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Arvind Prakash Vs. State of U.P [2002] Insc 503 (29 November 2002)

S. Rajendra Babu, P. Venkatarama Reddi & Arun Kumar. Rajendra Babu, J. :

On the allegation that Satya Prakash, elder brother of the appellant, was murdered by Hari Shankar and Jagdish Narain prosecution was launched.

However, later on Jagdish Narain was discharged while a charge was framed against Hari Shankar. Father of Jagdish Narain did the 'pairvi' in that case. In those circumstances, the appellant before us is stated to have entertained ill-will against Jagdish Narain.

On 23rd May, 1978, after attending a feast at the house of Lakshmi Narain in Nagala Saledi, when Jagdish Narain, Mukesh and Krishna Murari were returning to their homes, the appellant was standing near the Pakhar tree in front of the Bethak of Raja Beta and he fired at Jagdish Narain as a result of which Jagdish Narain fell down. Mahabir Prasad was sitting at his door and Maya Prakash, Ram Nath and the deceased were also with him. On seeing the assault they rushed towards the appellant and exclaimed "Arvind Prakash what have you done"!, when the appellant ran towards the west into the 'behar' and took to his heels and later on they found Jagdish Narain dead.

On the aforesaid allegation of murdering Jagdish Narain charge was framed against the appellant under Section 302 IPC.

In the Sessions Court, nine witnesses were examined on behalf of the prosecution and several documents were also tendered in evidence. However, no defence witnesses were examined. The Trial Court considered Mahabir Prasad, PW.1, Mukesh, PW.2 and Satya Prakash, PW.4 to be eye witnesses.

The Trial Court held that the death of Jagdish Narain was due to gun injuries sustained by him on 25.5.1978 in front of the Bethak of Raja Beta in Nagla Tor and the factum of his murder, was not in dispute before him. The Trial Court found that there was no motive and observed that evidence is not of strong character and as such the question of motive has to be considered especially when murder is seldom, if ever, committed with a motiveless malignity. If such a motive is set up by the prosecution and is either not proved or proved to be false it is also the circumstance against the prosecution. He noticed that the murder of Satya Prakash took place on 9.2.1977 and Jagdish Narain had been discharged on 11.8.1977 while murder of Jagdish Narain took place on 23.5.1978.

Therefore, if really the appellant was upset by reason of his discharge such a long wait would not have been there. The Trial Court further analysed the evidence tendered by three witnesses. The Trial Court found that the theory of attending the feast itself may not be of much significance in the absence of any formal invitation to these persons to attend the feast and he also found that there were discrepancies in regard to the medical evidence and the oral evidence adduced before the court. On that basis, the Trial Court acquitted the appellant.

The matter was carried in appeal by State to the High Court and the Division Bench of the High Court, after examining the matter fully and thoroughly, took a contrary view and proceeded to convict the appellant and sentenced him to undergo imprisonment for life. It is against this order that this appeal has been filed.

It is put at the forefront of the argument by the learned counsel for the appellant, that when the view taken by the Trial Court is probable on the basis of the material on record, merely because another view is possible, the High Court should not have differed from the Trial Court and proceeded to convict the appellant. In substance the contention is that when two views are possible, the view of the Trial Court acquitting the appellant should not have been upset.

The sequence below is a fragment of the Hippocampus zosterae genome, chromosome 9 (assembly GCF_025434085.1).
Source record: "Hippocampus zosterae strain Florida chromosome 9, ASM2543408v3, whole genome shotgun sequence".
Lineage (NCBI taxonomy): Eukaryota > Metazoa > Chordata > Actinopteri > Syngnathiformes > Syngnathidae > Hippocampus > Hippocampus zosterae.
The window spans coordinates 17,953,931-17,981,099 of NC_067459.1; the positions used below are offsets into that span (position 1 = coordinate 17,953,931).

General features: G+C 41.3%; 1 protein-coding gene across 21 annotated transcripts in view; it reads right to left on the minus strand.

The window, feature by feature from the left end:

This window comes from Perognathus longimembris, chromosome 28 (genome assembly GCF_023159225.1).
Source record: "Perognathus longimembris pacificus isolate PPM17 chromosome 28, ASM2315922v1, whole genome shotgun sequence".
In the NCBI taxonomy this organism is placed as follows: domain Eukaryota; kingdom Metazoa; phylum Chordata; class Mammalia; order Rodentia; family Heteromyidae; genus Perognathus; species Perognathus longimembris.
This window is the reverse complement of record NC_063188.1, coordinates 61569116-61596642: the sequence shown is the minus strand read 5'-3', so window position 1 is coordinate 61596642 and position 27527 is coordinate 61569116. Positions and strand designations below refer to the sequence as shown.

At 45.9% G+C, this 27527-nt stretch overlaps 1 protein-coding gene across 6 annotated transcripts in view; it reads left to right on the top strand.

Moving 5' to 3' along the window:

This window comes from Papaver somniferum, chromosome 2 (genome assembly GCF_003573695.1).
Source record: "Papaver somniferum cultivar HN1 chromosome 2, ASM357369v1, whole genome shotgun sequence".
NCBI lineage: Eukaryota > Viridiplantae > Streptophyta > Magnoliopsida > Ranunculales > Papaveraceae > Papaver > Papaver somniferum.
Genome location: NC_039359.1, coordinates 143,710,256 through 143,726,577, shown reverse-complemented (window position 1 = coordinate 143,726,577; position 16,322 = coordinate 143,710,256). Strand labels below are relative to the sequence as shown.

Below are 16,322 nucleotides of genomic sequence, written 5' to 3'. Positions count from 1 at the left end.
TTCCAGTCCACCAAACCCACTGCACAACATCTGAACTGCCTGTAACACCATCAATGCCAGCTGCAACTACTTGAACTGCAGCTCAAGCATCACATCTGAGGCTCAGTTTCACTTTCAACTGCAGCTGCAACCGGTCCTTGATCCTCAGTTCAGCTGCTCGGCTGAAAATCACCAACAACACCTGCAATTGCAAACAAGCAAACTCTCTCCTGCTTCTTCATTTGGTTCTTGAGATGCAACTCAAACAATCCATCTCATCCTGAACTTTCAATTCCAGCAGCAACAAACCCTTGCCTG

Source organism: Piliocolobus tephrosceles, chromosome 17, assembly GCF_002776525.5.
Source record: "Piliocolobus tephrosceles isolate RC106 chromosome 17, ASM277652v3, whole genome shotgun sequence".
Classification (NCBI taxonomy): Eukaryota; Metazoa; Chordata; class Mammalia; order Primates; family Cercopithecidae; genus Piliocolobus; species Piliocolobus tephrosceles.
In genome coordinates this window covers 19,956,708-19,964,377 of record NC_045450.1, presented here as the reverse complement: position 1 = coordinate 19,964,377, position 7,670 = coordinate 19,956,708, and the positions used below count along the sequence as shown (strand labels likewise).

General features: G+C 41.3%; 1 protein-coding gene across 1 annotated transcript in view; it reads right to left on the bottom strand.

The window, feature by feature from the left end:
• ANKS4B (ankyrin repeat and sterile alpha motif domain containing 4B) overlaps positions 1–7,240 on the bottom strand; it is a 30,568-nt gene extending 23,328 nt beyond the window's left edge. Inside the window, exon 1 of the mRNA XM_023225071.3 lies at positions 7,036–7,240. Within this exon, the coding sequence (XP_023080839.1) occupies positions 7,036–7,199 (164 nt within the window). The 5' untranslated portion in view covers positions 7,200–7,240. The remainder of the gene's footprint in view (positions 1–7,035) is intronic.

We have carefully gone through the judgments of the Trial Court and the High Court as well as evidence of the three crucial witnesses. The Trial Court disbelieved the theory of attending the feast by the deceased and others on the basis that the statement given by the witnesses that a written invitation was not received and one of the witnesses stated that Nai told the persons about the invitation. The High Court examined this aspect of the matter and took note of the fact that in that part of the State, a common invitation is extended to the entire village on which names of large number of invitees are mentioned. Such invitations are also treated as written invitation. Therefore, the basis on which the Trial Court tried to disbelieve the evidence tendered by the witnesses is not correct. Secondly, the High Court examined as to why the appellant would have murdered Jagdish Narain and not Hari Shankar as the latter was the principal accused and noticed that Hari Shankar at the time of murder was still facing trial while Jagdish Narain had been set at liberty without even facing the trial. When the eye witnesses of the occurrence consistently supported the prosecution case the question of motive would have lost its importance. The High Court, after critically examining the evidence of the three witnesses, concluded that each and every reason given by the Trial Court is fallacious and found that when the deceased had reached few paces beyond the Pakhar tree, the appellant, who was behind the victim, fired a shot causing injuries on his back and thereafter considered the analysis of the Trial Court to be hair splitting and based on unsound reasoning in disbelieving the statements of witnesses about the manner of the occurrence.

Having carefully looked into various aspects of the matter, we are satisfied that the view taken by the High Court is in order and calls for no interference.

The appeal, therefore, stands dismissed.



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